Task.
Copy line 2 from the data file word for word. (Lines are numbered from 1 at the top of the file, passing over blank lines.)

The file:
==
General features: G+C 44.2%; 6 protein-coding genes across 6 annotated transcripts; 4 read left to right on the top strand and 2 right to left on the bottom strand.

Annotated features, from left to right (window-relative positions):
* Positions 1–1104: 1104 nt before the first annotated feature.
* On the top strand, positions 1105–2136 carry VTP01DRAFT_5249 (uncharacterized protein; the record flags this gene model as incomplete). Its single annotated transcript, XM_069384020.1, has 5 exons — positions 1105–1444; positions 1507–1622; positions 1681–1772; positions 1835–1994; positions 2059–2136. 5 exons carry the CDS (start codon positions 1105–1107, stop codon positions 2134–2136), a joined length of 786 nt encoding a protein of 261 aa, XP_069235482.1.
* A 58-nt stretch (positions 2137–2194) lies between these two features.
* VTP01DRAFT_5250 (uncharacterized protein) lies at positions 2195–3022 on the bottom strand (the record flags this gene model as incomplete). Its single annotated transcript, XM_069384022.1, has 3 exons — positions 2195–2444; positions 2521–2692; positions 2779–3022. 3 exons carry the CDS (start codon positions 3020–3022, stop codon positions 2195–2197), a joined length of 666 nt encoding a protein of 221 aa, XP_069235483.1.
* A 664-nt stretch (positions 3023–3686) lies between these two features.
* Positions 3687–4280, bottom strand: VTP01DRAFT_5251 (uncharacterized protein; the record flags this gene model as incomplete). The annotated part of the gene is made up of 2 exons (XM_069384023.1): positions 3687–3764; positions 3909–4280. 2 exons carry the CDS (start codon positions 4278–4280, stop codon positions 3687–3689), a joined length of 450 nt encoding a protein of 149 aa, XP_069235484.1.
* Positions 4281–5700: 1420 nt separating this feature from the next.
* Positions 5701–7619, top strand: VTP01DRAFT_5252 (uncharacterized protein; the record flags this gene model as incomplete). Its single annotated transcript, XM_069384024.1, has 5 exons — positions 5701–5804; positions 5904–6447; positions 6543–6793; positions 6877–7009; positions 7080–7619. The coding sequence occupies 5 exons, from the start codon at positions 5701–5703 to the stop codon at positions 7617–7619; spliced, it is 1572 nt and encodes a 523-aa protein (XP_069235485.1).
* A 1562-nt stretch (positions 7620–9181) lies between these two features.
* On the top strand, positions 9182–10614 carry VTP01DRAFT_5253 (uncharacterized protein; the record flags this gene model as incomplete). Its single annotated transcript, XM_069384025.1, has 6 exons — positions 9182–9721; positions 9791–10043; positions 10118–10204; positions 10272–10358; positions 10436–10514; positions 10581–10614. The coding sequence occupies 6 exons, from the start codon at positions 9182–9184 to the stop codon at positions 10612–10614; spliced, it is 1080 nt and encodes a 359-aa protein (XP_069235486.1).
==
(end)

Annotated features, from left to right (window-relative positions):